Director: Robert Wise
Back to the Val Lewton films. I did intend to cover all of these chronologically, which I’ve mostly done except, obviously, for Curse, which made sense to consider at the point I did. Where was Lewton by that point, though? Answer: in rather some difficulty. After getting off to a good start at RKO, 1944 was not his most shining year: there was the legal debacle over Ghost Ship, then the budget blowout of Curse and the befuddlement surrounding same, and the box office calamities of two non-horror films Lewton produced. Basically RKO decided he could no longer be trusted with the freedom he once had, so appointed him a new supervisor (formerly from Universal, i.e. the “enemy”) and saddled him with Boris Karloff, who was fleeing Universal as the latter’s horror productions went ever downhill and hoping RKO would do better by him.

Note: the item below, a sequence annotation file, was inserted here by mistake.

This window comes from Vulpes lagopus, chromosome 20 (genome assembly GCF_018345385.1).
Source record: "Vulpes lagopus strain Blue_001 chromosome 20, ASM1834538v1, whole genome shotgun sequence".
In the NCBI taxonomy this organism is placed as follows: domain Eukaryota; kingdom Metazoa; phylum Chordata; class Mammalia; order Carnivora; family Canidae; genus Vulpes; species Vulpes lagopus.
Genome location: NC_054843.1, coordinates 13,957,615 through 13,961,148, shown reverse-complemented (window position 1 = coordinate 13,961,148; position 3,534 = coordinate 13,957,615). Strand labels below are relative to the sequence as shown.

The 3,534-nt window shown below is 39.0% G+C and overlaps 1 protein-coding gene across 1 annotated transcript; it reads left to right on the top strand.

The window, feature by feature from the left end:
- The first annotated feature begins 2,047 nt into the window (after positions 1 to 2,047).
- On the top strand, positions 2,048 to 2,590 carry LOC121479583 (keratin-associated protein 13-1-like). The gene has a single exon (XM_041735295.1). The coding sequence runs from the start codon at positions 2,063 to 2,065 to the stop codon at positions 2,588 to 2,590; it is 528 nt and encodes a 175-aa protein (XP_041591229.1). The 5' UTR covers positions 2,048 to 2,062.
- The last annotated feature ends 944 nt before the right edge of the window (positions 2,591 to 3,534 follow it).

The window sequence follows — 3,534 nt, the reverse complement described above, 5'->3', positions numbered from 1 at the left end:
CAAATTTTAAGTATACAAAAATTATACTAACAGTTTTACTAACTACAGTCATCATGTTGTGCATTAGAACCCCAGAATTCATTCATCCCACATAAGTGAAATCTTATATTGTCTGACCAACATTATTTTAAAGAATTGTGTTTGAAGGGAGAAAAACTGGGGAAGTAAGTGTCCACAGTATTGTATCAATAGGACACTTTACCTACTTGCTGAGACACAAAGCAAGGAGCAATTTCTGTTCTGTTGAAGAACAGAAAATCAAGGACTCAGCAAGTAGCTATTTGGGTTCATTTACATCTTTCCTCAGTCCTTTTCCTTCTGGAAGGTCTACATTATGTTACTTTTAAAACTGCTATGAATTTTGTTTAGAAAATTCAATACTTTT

Despite Lewton’s initial displeasure, it actually became a happy meeting of minds; Karloff enjoyed the roles he was given at RKO, while Lewton had an actual genre icon to help sell his films. In fact, for The Body Snatcher he had two such icons, the other being Bela Lugosi, and the trailer on the DVD shows how keen RKO were to exploit the combination even if it meant kind of lying about the nature of the film; they’re not actually the team the trailer implies. It’s adapted, a bit liberally, from Stevenson’s story based on the Burke & Hare killings; Karloff is the titular “resurrection man”, hunting up bodies for Henry Daniell’s doctor in 1830s Edinburgh (Lugosi plays the latter’s manservant) for him and his medical students to practise upon, and when it suddenly gets hard to dig up buried bodies, well, he’s just going to have to find some that haven’t been buried yet. Karloff rises brilliantly to the occasion cos he saw Gray as a great acting part rather than just a monster role, and he has very visible fun with it, particularly in the scenes he shares with Daniell (Gray and MacFarlane have a complex history that the two play out well). But the latter is a key figure in the film, too, carefully presenting MacFarlane as flawed rather than evil, and really placed in an impossible position; how can he do his work and teach his students without bodies to work on, and can he make the end justify the means? (One of Gray’s murders ultimately leads to MacFarlane’s eventual success with a new operation.) I found myself liking this more than I remember doing when I last saw it about ten years ago; the film benefits from Lewton’s usual careful “borrowing” of existing sets and so forth to give added production value to these low-budget jobs, particularly useful with a period piece like this, and it now looks like one of the more impressive entries in the Lewton canon.